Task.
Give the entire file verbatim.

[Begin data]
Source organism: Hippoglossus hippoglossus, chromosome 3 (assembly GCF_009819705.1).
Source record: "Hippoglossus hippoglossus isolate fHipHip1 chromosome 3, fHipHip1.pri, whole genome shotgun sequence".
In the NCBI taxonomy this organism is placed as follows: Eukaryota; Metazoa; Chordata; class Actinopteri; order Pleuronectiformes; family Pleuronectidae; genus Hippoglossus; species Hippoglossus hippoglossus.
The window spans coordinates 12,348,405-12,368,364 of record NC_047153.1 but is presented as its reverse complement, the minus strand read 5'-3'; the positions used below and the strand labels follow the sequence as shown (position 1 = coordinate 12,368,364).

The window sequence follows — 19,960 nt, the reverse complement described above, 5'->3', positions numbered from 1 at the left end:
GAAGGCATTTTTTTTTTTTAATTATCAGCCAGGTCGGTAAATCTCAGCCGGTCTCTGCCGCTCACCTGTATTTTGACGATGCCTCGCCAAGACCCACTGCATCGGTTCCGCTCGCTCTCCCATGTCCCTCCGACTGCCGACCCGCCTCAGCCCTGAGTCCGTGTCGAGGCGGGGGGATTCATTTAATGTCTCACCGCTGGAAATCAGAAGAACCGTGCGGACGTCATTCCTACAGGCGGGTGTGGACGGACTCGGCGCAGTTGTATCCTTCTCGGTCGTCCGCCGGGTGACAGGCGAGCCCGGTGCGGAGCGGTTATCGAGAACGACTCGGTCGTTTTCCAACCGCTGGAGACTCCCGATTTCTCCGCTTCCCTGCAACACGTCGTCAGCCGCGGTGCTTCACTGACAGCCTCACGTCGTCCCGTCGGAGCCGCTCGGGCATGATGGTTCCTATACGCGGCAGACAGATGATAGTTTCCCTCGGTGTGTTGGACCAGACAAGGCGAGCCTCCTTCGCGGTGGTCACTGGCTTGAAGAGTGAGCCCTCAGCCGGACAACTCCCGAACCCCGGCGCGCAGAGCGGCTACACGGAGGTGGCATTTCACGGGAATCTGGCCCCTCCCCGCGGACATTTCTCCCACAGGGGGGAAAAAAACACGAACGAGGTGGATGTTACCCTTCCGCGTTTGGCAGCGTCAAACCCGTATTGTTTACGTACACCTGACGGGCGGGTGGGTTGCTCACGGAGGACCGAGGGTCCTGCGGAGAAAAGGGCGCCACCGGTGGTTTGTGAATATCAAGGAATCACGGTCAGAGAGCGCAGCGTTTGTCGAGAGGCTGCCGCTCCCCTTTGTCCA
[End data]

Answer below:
Source organism: Hippoglossus hippoglossus, chromosome 3 (assembly GCF_009819705.1).
Source record: "Hippoglossus hippoglossus isolate fHipHip1 chromosome 3, fHipHip1.pri, whole genome shotgun sequence".
In the NCBI taxonomy this organism is placed as follows: Eukaryota; Metazoa; Chordata; class Actinopteri; order Pleuronectiformes; family Pleuronectidae; genus Hippoglossus; species Hippoglossus hippoglossus.
The window spans coordinates 12,348,405-12,368,364 of record NC_047153.1 but is presented as its reverse complement, the minus strand read 5'-3'; the positions used below and the strand labels follow the sequence as shown (position 1 = coordinate 12,368,364).

The window sequence follows — 19,960 nt, the reverse complement described above, 5'->3', positions numbered from 1 at the left end:
GAAGGCATTTTTTTTTTTTAATTATCAGCCAGGTCGGTAAATCTCAGCCGGTCTCTGCCGCTCACCTGTATTTTGACGATGCCTCGCCAAGACCCACTGCATCGGTTCCGCTCGCTCTCCCATGTCCCTCCGACTGCCGACCCGCCTCAGCCCTGAGTCCGTGTCGAGGCGGGGGGATTCATTTAATGTCTCACCGCTGGAAATCAGAAGAACCGTGCGGACGTCATTCCTACAGGCGGGTGTGGACGGACTCGGCGCAGTTGTATCCTTCTCGGTCGTCCGCCGGGTGACAGGCGAGCCCGGTGCGGAGCGGTTATCGAGAACGACTCGGTCGTTTTCCAACCGCTGGAGACTCCCGATTTCTCCGCTTCCCTGCAACACGTCGTCAGCCGCGGTGCTTCACTGACAGCCTCACGTCGTCCCGTCGGAGCCGCTCGGGCATGATGGTTCCTATACGCGGCAGACAGATGATAGTTTCCCTCGGTGTGTTGGACCAGACAAGGCGAGCCTCCTTCGCGGTGGTCACTGGCTTGAAGAGTGAGCCCTCAGCCGGACAACTCCCGAACCCCGGCGCGCAGAGCGGCTACACGGAGGTGGCATTTCACGGGAATCTGGCCCCTCCCCGCGGACATTTCTCCCACAGGGGGGAAAAAAACACGAACGAGGTGGATGTTACCCTTCCGCGTTTGGCAGCGTCAAACCCGTATTGTTTACGTACACCTGACGGGCGGGTGGGTTGCTCACGGAGGACCGAGGGTCCTGCGGAGAAAAGGGCGCCACCGGTGGTTTGTGAATATCAAGGAATCACGGTCAGAGAGCGCAGCGTTTGTCGAGAGGCTGCCGCTCCCCTTTGTCCA